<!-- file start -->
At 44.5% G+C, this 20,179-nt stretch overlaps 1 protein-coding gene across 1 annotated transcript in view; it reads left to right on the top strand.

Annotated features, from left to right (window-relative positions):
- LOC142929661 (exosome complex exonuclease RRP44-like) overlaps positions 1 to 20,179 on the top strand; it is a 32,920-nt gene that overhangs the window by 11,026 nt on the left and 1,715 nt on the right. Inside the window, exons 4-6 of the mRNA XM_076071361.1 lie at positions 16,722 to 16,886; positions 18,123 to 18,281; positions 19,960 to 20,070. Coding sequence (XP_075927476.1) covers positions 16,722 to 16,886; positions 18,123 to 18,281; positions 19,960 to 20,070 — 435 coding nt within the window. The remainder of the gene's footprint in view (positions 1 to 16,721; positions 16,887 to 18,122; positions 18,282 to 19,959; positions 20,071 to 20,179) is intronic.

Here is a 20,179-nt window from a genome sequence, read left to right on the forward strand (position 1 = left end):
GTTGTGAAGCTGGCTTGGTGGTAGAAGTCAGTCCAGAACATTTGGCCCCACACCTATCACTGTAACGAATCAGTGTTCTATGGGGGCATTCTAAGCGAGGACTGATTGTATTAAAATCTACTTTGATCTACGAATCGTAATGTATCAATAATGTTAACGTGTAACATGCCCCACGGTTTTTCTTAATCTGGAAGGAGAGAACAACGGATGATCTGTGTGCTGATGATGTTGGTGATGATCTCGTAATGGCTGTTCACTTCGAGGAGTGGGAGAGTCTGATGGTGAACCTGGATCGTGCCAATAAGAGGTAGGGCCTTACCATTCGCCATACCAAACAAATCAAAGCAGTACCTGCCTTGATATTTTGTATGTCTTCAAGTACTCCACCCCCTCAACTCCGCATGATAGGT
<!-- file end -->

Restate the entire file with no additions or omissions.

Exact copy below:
At 44.5% G+C, this 20,179-nt stretch overlaps 1 protein-coding gene across 1 annotated transcript in view; it reads left to right on the top strand.

Annotated features, from left to right (window-relative positions):
- LOC142929661 (exosome complex exonuclease RRP44-like) overlaps positions 1 to 20,179 on the top strand; it is a 32,920-nt gene that overhangs the window by 11,026 nt on the left and 1,715 nt on the right. Inside the window, exons 4-6 of the mRNA XM_076071361.1 lie at positions 16,722 to 16,886; positions 18,123 to 18,281; positions 19,960 to 20,070. Coding sequence (XP_075927476.1) covers positions 16,722 to 16,886; positions 18,123 to 18,281; positions 19,960 to 20,070 — 435 coding nt within the window. The remainder of the gene's footprint in view (positions 1 to 16,721; positions 16,887 to 18,122; positions 18,282 to 19,959; positions 20,071 to 20,179) is intronic.

Here is a 20,179-nt window from a genome sequence, read left to right on the forward strand (position 1 = left end):
GTTGTGAAGCTGGCTTGGTGGTAGAAGTCAGTCCAGAACATTTGGCCCCACACCTATCACTGTAACGAATCAGTGTTCTATGGGGGCATTCTAAGCGAGGACTGATTGTATTAAAATCTACTTTGATCTACGAATCGTAATGTATCAATAATGTTAACGTGTAACATGCCCCACGGTTTTTCTTAATCTGGAAGGAGAGAACAACGGATGATCTGTGTGCTGATGATGTTGGTGATGATCTCGTAATGGCTGTTCACTTCGAGGAGTGGGAGAGTCTGATGGTGAACCTGGATCGTGCCAATAAGAGGTAGGGCCTTACCATTCGCCATACCAAACAAATCAAAGCAGTACCTGCCTTGATATTTTGTATGTCTTCAAGTACTCCACCCCCTCAACTCCGCATGATAGGT